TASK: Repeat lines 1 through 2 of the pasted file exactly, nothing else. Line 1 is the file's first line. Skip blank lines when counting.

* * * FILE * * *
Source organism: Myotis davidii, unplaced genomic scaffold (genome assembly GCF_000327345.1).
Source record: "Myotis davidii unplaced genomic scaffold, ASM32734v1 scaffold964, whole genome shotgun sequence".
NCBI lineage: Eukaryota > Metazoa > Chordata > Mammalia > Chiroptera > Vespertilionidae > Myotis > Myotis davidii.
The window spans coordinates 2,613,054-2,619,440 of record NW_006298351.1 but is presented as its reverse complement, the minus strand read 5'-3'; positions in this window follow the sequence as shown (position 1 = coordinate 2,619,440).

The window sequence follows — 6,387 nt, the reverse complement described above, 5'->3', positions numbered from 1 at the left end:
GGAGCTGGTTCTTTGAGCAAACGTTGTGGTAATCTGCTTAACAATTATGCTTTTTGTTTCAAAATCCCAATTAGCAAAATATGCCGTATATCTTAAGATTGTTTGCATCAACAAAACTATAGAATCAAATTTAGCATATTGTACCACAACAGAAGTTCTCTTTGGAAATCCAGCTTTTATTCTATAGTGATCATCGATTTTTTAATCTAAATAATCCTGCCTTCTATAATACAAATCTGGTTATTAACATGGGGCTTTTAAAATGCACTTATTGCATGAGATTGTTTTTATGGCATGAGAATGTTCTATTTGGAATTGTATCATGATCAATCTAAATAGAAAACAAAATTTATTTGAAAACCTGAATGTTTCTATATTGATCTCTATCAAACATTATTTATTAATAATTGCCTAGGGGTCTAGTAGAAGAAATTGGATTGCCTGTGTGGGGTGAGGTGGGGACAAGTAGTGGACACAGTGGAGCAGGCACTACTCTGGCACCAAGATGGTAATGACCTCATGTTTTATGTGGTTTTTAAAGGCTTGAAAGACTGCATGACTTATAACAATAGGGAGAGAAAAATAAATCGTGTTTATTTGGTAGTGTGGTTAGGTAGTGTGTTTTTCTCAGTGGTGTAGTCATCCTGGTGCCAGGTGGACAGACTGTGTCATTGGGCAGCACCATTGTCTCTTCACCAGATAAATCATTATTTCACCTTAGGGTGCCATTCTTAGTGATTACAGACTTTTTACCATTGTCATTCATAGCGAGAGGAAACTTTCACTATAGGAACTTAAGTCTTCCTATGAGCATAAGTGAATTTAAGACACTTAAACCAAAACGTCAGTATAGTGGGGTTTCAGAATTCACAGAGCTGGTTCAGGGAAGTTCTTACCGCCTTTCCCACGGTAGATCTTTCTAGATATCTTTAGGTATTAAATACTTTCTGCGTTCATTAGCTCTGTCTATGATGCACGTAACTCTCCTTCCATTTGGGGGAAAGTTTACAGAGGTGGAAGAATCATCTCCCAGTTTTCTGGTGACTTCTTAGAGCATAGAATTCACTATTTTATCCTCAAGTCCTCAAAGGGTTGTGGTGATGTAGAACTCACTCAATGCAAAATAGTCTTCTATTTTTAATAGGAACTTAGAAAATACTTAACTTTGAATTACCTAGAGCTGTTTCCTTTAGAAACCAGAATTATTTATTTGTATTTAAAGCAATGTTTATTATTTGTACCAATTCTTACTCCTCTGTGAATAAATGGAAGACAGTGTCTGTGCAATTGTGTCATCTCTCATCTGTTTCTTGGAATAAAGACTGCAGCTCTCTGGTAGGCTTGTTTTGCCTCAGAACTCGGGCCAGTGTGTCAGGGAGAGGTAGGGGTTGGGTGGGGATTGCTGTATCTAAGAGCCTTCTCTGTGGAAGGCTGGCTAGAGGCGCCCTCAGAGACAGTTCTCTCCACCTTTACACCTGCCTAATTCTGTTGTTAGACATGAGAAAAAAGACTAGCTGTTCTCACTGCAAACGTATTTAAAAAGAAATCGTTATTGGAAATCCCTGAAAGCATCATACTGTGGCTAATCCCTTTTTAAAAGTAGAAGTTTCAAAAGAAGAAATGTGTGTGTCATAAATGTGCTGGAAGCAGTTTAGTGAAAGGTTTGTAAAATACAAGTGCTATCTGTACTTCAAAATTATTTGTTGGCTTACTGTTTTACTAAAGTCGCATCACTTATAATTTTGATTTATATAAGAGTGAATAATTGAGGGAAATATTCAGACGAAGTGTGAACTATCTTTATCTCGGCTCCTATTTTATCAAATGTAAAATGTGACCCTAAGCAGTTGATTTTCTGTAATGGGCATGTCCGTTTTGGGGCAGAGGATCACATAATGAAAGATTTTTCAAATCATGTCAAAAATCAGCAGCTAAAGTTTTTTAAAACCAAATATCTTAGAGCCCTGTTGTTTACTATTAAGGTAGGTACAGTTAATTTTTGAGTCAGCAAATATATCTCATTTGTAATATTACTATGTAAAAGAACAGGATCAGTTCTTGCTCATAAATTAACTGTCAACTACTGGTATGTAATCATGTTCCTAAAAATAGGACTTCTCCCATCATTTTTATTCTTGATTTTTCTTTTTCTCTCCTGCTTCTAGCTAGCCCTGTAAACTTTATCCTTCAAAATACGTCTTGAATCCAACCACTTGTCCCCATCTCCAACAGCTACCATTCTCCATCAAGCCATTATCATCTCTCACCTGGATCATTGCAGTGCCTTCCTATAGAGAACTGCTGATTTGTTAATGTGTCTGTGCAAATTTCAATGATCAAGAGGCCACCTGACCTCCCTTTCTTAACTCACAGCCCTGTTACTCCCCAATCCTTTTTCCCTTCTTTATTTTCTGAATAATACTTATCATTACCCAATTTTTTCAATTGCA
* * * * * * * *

Source organism: Myotis davidii, unplaced genomic scaffold (genome assembly GCF_000327345.1).
Source record: "Myotis davidii unplaced genomic scaffold, ASM32734v1 scaffold964, whole genome shotgun sequence".